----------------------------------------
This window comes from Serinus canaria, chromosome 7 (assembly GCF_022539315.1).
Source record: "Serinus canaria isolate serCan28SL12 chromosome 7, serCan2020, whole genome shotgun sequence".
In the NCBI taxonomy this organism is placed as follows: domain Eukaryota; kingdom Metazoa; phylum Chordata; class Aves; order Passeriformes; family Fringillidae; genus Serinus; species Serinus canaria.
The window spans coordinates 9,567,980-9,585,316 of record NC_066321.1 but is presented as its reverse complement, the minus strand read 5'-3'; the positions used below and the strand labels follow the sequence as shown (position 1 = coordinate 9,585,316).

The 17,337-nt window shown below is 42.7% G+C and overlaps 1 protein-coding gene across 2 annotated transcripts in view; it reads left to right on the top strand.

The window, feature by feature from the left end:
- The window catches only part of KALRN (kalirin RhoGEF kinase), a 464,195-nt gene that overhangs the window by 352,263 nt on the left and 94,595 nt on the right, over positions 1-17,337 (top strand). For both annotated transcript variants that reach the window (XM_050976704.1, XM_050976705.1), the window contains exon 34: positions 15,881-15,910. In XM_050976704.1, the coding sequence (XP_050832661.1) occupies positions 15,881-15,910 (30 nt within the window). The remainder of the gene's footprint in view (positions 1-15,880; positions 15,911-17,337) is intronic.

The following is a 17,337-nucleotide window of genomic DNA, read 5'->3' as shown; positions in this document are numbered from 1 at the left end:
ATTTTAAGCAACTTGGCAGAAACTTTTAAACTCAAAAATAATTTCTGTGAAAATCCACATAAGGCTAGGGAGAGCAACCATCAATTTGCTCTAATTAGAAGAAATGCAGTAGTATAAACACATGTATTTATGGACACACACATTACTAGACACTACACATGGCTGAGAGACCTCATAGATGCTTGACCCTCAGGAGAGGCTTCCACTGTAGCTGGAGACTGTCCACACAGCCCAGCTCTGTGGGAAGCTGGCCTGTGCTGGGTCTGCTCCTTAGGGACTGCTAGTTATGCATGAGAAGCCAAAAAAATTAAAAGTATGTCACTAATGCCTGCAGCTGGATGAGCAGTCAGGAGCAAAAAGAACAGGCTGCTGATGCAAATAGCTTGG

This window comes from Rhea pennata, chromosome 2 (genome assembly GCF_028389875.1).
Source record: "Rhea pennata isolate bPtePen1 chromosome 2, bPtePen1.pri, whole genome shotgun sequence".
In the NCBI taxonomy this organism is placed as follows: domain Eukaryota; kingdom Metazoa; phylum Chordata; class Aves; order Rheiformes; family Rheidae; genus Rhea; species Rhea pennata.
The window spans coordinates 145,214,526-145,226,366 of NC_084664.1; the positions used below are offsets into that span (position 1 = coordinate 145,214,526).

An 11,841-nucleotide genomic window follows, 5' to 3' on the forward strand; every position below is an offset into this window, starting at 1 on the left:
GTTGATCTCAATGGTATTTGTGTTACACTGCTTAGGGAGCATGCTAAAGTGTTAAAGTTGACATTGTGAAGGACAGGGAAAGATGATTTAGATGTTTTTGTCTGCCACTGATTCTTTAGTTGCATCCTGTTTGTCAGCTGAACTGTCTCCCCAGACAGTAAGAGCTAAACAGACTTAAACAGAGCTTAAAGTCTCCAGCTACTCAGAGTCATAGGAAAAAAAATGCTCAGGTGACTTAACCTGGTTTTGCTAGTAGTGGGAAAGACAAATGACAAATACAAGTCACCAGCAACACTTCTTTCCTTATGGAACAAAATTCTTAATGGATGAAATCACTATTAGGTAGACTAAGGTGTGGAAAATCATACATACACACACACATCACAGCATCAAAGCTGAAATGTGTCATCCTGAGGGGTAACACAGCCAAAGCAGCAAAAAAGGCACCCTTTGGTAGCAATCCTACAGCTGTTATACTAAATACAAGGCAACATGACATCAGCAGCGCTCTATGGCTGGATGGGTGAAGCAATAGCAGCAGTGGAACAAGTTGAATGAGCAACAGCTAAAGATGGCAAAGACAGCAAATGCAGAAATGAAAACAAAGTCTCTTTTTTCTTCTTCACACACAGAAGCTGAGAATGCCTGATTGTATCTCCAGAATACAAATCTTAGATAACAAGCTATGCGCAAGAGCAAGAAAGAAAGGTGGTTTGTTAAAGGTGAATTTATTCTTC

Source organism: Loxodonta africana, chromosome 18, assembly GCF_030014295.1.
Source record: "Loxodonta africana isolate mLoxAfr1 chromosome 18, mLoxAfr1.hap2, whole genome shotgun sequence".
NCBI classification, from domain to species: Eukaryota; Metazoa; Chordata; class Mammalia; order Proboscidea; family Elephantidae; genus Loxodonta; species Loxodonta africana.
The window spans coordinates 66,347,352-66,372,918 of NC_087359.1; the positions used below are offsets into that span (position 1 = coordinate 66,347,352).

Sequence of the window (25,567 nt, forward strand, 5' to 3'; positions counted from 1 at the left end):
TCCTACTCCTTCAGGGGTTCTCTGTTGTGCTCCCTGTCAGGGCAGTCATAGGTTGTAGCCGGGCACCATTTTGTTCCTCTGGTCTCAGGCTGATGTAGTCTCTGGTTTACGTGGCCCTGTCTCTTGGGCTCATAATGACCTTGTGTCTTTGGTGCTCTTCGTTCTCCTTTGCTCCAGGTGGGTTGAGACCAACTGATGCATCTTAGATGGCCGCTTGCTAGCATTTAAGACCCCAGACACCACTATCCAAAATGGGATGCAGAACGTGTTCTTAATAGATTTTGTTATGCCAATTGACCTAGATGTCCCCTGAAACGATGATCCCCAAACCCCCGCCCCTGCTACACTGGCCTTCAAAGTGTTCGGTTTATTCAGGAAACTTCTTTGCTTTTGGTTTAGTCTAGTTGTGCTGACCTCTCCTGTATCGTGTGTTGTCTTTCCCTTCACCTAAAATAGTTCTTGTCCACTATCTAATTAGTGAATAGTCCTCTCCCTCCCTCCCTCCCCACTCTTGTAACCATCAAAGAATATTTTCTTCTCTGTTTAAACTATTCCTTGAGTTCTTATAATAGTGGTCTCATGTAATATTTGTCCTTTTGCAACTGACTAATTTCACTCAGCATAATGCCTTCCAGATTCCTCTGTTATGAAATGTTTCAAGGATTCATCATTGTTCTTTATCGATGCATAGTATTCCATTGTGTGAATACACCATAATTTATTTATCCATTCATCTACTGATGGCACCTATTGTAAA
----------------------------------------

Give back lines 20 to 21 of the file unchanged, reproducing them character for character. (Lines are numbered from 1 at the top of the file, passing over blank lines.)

Sequence of the window (25,567 nt, forward strand, 5' to 3'; positions counted from 1 at the left end):
TCCTACTCCTTCAGGGGTTCTCTGTTGTGCTCCCTGTCAGGGCAGTCATAGGTTGTAGCCGGGCACCATTTTGTTCCTCTGGTCTCAGGCTGATGTAGTCTCTGGTTTACGTGGCCCTGTCTCTTGGGCTCATAATGACCTTGTGTCTTTGGTGCTCTTCGTTCTCCTTTGCTCCAGGTGGGTTGAGACCAACTGATGCATCTTAGATGGCCGCTTGCTAGCATTTAAGACCCCAGACACCACTATCCAAAATGGGATGCAGAACGTGTTCTTAATAGATTTTGTTATGCCAATTGACCTAGATGTCCCCTGAAACGATGATCCCCAAACCCCCGCCCCTGCTACACTGGCCTTCAAAGTGTTCGGTTTATTCAGGAAACTTCTTTGCTTTTGGTTTAGTCTAGTTGTGCTGACCTCTCCTGTATCGTGTGTTGTCTTTCCCTTCACCTAAAATAGTTCTTGTCCACTATCTAATTAGTGAATAGTCCTCTCCCTCCCTCCCTCCCCACTCTTGTAACCATCAAAGAATATTTTCTTCTCTGTTTAAACTATTCCTTGAGTTCTTATAATAGTGGTCTCATGTAATATTTGTCCTTTTGCAACTGACTAATTTCACTCAGCATAATGCCTTCCAGATTCCTCTGTTATGAAATGTTTCAAGGATTCATCATTGTTCTTTATCGATGCATAGTATTCCATTGTGTGAATACACCATAATTTATTTATCCATTCATCTACTGATGGCACCTATTGTAAA